CLEVELAND — When Vince Guerrieri mentioned to me last year that he was writing a book about the weirdest moments in Cleveland sports, I told him it was a great idea because there have been SO MANY weird moments in Cleveland sports, and he’s the perfect guy to write it.
A few weeks ago, his publisher sent me a copy of "Weird Moments in Cleveland Sports." I’m happy to report it’s a totally fun read, and even though I’m a Cleveland sports fan from way back, I learned a few things I really should have known, such as the fact that Austin Carr’s banner was stolen from the Cavs’ home arena during Monday Night Raw, and it’s now probably a dangling felony in some legend’s man cave.
This is the part where you might expect me to spotlight a few more of those weird moments, like the baseball player who was traded for himself, or ill-advised Ricky Davis triple-doubles, and maybe even impress you with my own favorite weird Cleveland sports moments that didn’t make it into this book, which, let’s be honest, wouldn’t be fair, because no single book can contain the totality of the weirdness that is Cleveland sports. In any other city, the Rick Manning/Dennis Eckersley drama would be the most memorable moment in local sports history, but in this book, it’s like the 11th most interesting entry.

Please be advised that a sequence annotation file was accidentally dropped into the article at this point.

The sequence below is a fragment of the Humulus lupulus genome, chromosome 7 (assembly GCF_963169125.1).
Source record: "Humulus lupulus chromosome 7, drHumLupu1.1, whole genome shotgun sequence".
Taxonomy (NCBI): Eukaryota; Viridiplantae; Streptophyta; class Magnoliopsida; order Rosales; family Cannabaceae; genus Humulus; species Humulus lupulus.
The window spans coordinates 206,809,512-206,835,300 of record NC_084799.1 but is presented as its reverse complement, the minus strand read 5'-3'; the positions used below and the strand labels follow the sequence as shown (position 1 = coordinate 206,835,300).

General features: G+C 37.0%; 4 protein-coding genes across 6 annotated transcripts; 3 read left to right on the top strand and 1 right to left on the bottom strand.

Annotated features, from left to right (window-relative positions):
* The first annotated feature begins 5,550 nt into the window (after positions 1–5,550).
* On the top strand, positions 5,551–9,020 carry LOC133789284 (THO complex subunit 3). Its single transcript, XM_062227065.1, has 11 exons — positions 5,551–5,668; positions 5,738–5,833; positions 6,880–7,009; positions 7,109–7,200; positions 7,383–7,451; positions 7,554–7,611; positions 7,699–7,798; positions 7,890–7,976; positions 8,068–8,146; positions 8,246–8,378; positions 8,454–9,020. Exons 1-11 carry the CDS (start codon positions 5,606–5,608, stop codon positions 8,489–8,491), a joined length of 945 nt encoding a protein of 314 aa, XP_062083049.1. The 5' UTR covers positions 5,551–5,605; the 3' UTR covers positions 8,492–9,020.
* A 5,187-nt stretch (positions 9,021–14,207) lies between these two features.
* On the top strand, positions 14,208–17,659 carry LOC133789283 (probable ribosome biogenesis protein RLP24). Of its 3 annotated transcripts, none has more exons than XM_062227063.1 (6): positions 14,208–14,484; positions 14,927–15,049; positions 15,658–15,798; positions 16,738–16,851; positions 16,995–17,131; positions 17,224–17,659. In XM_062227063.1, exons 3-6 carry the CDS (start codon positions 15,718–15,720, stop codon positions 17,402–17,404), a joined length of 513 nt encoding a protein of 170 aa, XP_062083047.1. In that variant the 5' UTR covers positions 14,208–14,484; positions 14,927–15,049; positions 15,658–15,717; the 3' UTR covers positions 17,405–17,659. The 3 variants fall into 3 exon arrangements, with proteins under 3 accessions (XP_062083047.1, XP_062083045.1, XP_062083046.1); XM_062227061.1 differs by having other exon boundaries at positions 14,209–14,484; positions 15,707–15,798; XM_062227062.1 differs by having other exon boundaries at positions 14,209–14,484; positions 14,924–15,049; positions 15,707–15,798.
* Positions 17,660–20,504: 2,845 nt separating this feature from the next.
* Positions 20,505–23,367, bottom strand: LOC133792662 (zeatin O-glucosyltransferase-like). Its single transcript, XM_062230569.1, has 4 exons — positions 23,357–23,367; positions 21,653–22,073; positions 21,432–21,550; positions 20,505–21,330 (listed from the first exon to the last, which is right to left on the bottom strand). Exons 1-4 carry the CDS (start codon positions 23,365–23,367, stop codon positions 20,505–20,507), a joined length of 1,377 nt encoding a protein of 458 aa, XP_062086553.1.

Instead of making this a standard book review, and spoiling some of the fun of reading it, I’m going to jump right to the conclusion.
This book is not really about sports. It’s about us. That such a book could be written and sold is less a testament to the weirdness of Cleveland sports and more a testament to the power of community that sports hold in Northeast Ohio.
These stories are known because they are told, and they are told because there is value in their retelling. That value is connection – the chance to bond. In the din of divisive politics and cultural issues, we have the purity of sports, and our sports purity in Cleveland has been filtered and made extra and extremely pure through decades of heartbreak and rank incompetence. We have all suffered mightily. Together.
The outsized role sports plays in all our lives is a topic I hit on before when I agonized over whether to continue being a Browns fan after the Deshaun Watson trade. I landed on yes, because the Browns mean so much to the people around me, I won’t let some morally-challenged quarterback take away the shared joy the Browns occasionally create with my family and friends. I thought about that as I read this book. The reason you’d open it and keep at it and finish it is because you want to know all the stories so you could tell them or talk about them someday, which is why I recommend it. We need more moments of connection, and "Weird Moments in Cleveland Sports" offers up plenty of stories to tell and retell to strangers and loved ones alike. In Northeast Ohio, sports are our oral tradition. Our oral tradition, of course, includes grand theft banner.